Tick-borne diseases are a major public health problem around the world. Ticks carry and transmit a variety of microbes that cause disease. These illnesses, which include Lyme disease, Rocky Mountain spotted fever, and Tularemia, can cause a variety of symptoms, often serious and sometimes deadly. [More]
New Tel Aviv University study may pave way for personalized bipolar disorder treatment

New Tel Aviv University study may pave way for personalized bipolar disorder treatment

Rapidly swinging from extremes of joy and energy to sadness, fatigue, and confusion, bipolar disorder (BD) patients feel desperate and largely alone in the world. And according to the National Institutes of Health, between 25-50 percent of the roughly 3% of Americans living with BD attempt suicide at least once. [More]
Researchers provide new clues, mechanisms to understand functions of 'rebel' DNA in cancer

Researchers provide new clues, mechanisms to understand functions of 'rebel' DNA in cancer

Genes usually always be expressed as in Western writing: from left to right on the white canvas of our DNA. So when we speak of the activity of our genome, in fact we are referring to the expression of genes in this sense of the double-stranded DNA. [More]
Discovery unveils novel drug targets to halt peripheral neuropathies, neurodegenerative disorders

Discovery unveils novel drug targets to halt peripheral neuropathies, neurodegenerative disorders

New research highlights how nerves - whether harmed by disease or traumatic injury - start to die, a discovery that unveils novel targets for developing drugs to slow or halt peripheral neuropathies and devastating neurodegenerative disorders such as Alzheimer's disease, Parkinson's disease and amyotrophic lateral sclerosis (ALS). [More]
Winners of GSA poster awards announced at Fungal Genetics Conference

Winners of GSA poster awards announced at Fungal Genetics Conference

The Genetics Society of America and the community of fungal geneticists are pleased to announce the winners of the GSA poster awards at the 28th Fungal Genetics Conference, which took place in Pacific Grove, CA, March 17-22, 2015. [More]
Tal Medical raises $14 million funding round from new and existing investors

Tal Medical raises $14 million funding round from new and existing investors

Tal Medical, a clinical-stage medical device company developing a new treatment for depression and other psychiatric disorders, today announced a $14 million funding round from existing investor PureTech, a new institutional investor, and several prominent individual investors. [More]
Study opens door to new treatment for hard-to-treat asthmatic children

Study opens door to new treatment for hard-to-treat asthmatic children

Researchers have identified a biological basis for asthmatic children who do not respond well to corticosteroid treatment – currently the most effective treatment for chronic asthma and acute asthma attack. [More]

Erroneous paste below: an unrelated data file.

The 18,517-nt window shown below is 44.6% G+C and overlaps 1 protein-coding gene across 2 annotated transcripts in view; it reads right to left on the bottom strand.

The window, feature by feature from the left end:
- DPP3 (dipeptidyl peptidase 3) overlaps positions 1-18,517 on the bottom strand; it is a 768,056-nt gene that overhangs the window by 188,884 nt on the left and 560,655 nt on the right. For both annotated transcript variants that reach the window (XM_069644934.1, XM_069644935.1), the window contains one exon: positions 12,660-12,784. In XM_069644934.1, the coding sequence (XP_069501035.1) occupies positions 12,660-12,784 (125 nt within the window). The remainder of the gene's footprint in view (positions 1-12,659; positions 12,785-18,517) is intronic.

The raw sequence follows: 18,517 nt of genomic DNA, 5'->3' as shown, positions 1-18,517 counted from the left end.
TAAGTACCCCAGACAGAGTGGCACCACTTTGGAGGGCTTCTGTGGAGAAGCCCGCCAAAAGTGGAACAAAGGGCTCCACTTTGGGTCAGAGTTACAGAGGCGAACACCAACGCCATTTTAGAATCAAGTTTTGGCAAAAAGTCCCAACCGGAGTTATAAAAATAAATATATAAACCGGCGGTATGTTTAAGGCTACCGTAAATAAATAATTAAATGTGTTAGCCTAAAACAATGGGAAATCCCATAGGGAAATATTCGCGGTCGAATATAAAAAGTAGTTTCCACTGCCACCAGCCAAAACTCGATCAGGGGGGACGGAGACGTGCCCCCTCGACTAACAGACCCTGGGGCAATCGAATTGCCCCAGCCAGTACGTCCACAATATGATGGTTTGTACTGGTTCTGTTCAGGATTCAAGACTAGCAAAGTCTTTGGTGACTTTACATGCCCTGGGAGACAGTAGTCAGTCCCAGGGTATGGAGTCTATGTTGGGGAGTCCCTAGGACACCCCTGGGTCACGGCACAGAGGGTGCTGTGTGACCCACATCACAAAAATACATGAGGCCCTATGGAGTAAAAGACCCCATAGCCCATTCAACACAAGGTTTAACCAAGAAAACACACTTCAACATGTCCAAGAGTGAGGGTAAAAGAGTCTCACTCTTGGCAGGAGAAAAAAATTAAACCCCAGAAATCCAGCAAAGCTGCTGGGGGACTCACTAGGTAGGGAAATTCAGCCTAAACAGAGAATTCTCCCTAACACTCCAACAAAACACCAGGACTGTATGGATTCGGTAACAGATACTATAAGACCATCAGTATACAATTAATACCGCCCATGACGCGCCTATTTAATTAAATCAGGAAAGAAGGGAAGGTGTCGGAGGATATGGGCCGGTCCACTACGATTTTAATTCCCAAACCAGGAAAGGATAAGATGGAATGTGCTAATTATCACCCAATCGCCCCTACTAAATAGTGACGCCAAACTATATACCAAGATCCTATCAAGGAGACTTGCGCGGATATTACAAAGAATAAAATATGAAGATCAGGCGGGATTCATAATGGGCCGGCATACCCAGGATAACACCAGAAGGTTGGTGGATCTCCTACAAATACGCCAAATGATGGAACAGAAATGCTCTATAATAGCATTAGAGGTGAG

Two existing drugs may reverse damage caused by multiple sclerosis

Two existing drugs may reverse damage caused by multiple sclerosis

A pair of topical medicines already alleviating skin conditions each may prove to have another, even more compelling use: instructing stem cells in the brain to reverse damage caused by multiple sclerosis. [More]
Latest genome sequencing techniques help identify new autoimmune syndrome in children

Latest genome sequencing techniques help identify new autoimmune syndrome in children

Using the latest genome sequencing techniques, a research team led by scientists from UC San Francisco, Baylor College of Medicine, and Texas Children's Hospital has identified a new autoimmune syndrome characterized by a combination of severe lung disease and arthritis that currently has no therapy. [More]
MGH researchers find probable mechanism associated with risk of developing serious diseases

MGH researchers find probable mechanism associated with risk of developing serious diseases

Massachusetts General Hospital investigators have found the probable mechanism underlying a previously described biomarker associated with the risk of developing serious diseases ranging from cancer to cardiovascular disease and the risk of serious complications. In a paper published in the American Journal of Hematology, the research team reports finding that higher levels of a measure routinely taken as part of the complete blood count - the extent of variation in the size of red blood cells - is caused by reduced clearance of aging cells from the bloodstream. [More]
Ibrutinib (IMBRUVICA) may be effective for pancreatic ductal adenocarcinoma

Ibrutinib (IMBRUVICA) may be effective for pancreatic ductal adenocarcinoma

Ibrutinib (IMBRUVICA) data presented yesterday by Pharmacyclics, Inc. at the American Association for Cancer Research Annual Meeting suggest that ibrutinib may be an effective therapeutic option for pancreatic ductal adenocarcinoma (PDAC), as shown in both a transgenic mouse model and an in-vivo model of patient-derived xenograft (PDX) mice (grafts of tissue taken from a pancreatic cancer patient and grafted into a mouse). [More]
Advertisement
Advertisement